Hakeem Jeffries launches bid to be Nancy Pelosi's successor
By Alex Rogers, Daniella Diaz and Manu Raju, CNN
(CNN) -- House Democrats appear likely to choose New York Rep. Hakeem Jeffries to succeed Speaker Nancy Pelosi, a potentially historic move to elect the first Black person to lead a party in Congress.
Jeffries launched his bid for House Democratic leader on Friday, promising his colleagues in a letter that he would empower and protect them — and expand their ranks.
"Our top non-governmental priority, for the sake of the American people, must be retaking the majority in November 2024," Jeffries wrote.
In a sign of Jeffries' emerging power, Pelosi, House Majority Leader Steny Hoyer and House Majority Whip Jim Clyburn quickly backed him after announcing they would step down from their leadership posts.
Pelosi blessed the new trio of leaders expected to succeed them — Jeffries, Massachusetts Rep. Katherine Clark and California Rep. Peter Aguilar — in a statement on Friday. The House Democrats' leadership election is on November 30.
"A new day is dawning — and I am confident that these new leaders will capably lead our Caucus and the Congress," Pelosi said.
"Speaker Pelosi has left an indelible mark on Congress and the country, and I look forward to her continued service and doing whatever I can to assist our new generation of Democratic leaders," said Clyburn in a statement. And Hoyer said Jeffries "will make history for the institution of the House and for our country."
At 52, Jeffries would represent a generational change from the current triumvirate of House Democratic leaders, who are three decades older than him. He became the chairman of the Democratic caucus in 2019, making him the youngest member serving in leadership.
In his letter Friday, Jeffries praised the past leadership but said "more must be done to combat inflation, defend our democracy, secure reproductive freedom, welcome new Americans, promote equal protection under the law and improve public safety throughout this country."
He promised his rank-and-file colleagues that he would give them more power in the legislative process, writing "we must chart a return to regular order." He also said that in "dangerous times," Congress must focus on passing bills to "combat crime" for Americans and "significantly enhance the security of all Members and their families."
Jeffries seems to enjoy widespread support among the House Democratic caucus.
Before Pelosi's announcement, Ohio Rep. Joyce Beatty, the Congressional Black Caucus chairwoman, told CNN that she expected the caucus to throw their support behind Jeffries.
"If she steps aside, I'm very clear that Hakeem Jeffries is the person that I will be voting for and leading the Congressional Black Caucus to vote for," Beatty said. "I don't always speak for everybody, but I'm very comfortable saying I believe that every member of the Congressional Black Caucus would vote for Hakeem Jeffries."
And Wisconsin Rep. Mark Pocan, a former Congressional Progressive Caucus chair, also threw his weight behind Jeffries. "Hakeem Jeffries came in my class and I'm a huge fan of Hakeem," Pocan told CNN. "I think he's extremely intelligent, he's a good person to bring consensus among the caucus. I think he'll be an outstanding Leader."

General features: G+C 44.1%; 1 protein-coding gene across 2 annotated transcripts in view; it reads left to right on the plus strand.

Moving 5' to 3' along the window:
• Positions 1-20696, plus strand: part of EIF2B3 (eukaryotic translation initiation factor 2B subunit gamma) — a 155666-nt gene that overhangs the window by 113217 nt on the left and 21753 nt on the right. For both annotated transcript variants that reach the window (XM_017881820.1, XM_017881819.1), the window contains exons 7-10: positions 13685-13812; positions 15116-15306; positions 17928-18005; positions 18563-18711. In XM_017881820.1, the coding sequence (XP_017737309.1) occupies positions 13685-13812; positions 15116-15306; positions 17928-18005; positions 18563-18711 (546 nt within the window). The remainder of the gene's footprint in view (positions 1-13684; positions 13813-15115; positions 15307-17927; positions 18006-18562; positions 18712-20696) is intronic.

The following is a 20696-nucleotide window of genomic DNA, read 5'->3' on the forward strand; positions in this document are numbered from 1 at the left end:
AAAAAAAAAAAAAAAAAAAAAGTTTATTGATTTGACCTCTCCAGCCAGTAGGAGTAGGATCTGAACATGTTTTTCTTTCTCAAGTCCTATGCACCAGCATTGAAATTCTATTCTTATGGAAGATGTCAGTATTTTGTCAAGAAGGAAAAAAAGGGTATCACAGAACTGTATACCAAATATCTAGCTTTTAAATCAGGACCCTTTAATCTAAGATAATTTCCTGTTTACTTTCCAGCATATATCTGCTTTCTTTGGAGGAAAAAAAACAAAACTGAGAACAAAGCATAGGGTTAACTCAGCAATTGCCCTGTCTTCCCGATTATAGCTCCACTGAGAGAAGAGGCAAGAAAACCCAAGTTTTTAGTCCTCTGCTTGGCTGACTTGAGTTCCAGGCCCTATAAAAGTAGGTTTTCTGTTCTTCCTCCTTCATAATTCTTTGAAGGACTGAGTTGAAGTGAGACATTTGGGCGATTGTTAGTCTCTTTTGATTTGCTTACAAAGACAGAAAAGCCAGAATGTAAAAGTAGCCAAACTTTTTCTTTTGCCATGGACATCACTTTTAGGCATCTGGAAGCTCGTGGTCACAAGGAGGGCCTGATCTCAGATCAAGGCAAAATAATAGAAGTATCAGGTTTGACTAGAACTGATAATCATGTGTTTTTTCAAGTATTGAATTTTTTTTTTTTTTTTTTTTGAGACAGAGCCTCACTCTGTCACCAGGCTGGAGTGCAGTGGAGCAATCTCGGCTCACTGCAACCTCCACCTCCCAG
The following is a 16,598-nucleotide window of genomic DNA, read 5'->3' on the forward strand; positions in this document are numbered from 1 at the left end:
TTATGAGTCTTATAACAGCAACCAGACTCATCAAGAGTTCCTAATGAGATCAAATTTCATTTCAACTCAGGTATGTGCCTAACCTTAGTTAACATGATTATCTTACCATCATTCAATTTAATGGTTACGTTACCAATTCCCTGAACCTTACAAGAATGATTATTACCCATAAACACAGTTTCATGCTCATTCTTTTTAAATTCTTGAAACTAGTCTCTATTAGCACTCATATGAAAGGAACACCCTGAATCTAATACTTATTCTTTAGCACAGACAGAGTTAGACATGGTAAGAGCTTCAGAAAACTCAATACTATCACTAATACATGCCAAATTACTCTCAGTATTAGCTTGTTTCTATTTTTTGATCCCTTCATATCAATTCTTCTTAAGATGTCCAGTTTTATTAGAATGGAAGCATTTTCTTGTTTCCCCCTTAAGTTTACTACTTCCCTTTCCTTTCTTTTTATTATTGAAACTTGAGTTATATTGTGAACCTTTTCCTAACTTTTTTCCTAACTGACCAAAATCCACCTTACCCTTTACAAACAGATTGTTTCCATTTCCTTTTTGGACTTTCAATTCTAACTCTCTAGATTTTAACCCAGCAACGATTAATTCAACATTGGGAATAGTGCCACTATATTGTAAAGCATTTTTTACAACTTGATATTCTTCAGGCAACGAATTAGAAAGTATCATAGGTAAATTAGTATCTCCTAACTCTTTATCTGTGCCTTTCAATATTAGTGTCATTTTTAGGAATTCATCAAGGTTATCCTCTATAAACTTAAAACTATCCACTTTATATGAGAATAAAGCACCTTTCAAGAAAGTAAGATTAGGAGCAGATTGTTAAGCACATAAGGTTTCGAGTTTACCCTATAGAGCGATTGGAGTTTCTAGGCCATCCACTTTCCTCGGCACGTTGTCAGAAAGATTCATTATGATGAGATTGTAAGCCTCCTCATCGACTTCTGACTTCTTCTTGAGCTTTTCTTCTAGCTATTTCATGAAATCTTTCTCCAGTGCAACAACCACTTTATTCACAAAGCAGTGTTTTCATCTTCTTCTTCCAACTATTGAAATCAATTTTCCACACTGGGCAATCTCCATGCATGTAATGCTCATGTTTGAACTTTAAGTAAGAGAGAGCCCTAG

For months, Democratic lawmakers have whispered that Pelosi's potential exit from Congress could pave the way for Jeffries. The Brooklyn-bred attorney graduated from State University of New York at Binghamton, Georgetown and New York University Law School, before his election to the New York State Assembly in 2006. He has since served New York's 8th District since winning his first election to Congress a decade ago. In the Trump era, Jeffries played a crucial role passing the bipartisan criminal justice overhaul bill known as the First Step Act and in arguing for the former president's impeachment as a House manager in the first trial. He has continued to shape the party's messaging during the Biden administration.
Some House Democrats have waited a long time to turn the page on the Pelosi era. She earned the speaker's gavel after the 2006 elections, lost it after the 2010 elections, and won it again after the 2018 elections.
"She's a historic speaker who's accomplished an incredible amount, but I also think there are a lot of Democrats ready for a new chapter," Massachusetts Rep. Seth Moulton, who previously tried to oust Pelosi, told CNN.
But whoever follows Pelosi will serve in the shadow of her legacy as one of the most powerful and polarizing figures in American politics. The Speaker was instrumental in passing the Affordable Care Act, the 2008 economic stimulus bill, a $1.9 trillion coronavirus relief bill, $1.2 trillion bipartisan infrastructure package and, most recently, a sweeping $750 billion health care and tax bill that included the largest investment in American history to address climate change.
Pelosi, who will continue to serve in Congress representing San Francisco, will leave her successor with a greater than expected House minority following the 2022 midterm elections. Some Democrats said they wished she would remain leader.
Asked about Pelosi's decision, Senate Majority Leader Chuck Schumer clutched his chest and said he had pleaded with her to stay.
"I told her when she called me and told me this and all that, I said, 'Please change your mind. We need you here,'" Schumer said.
This story and headline have been updated with additional developments.
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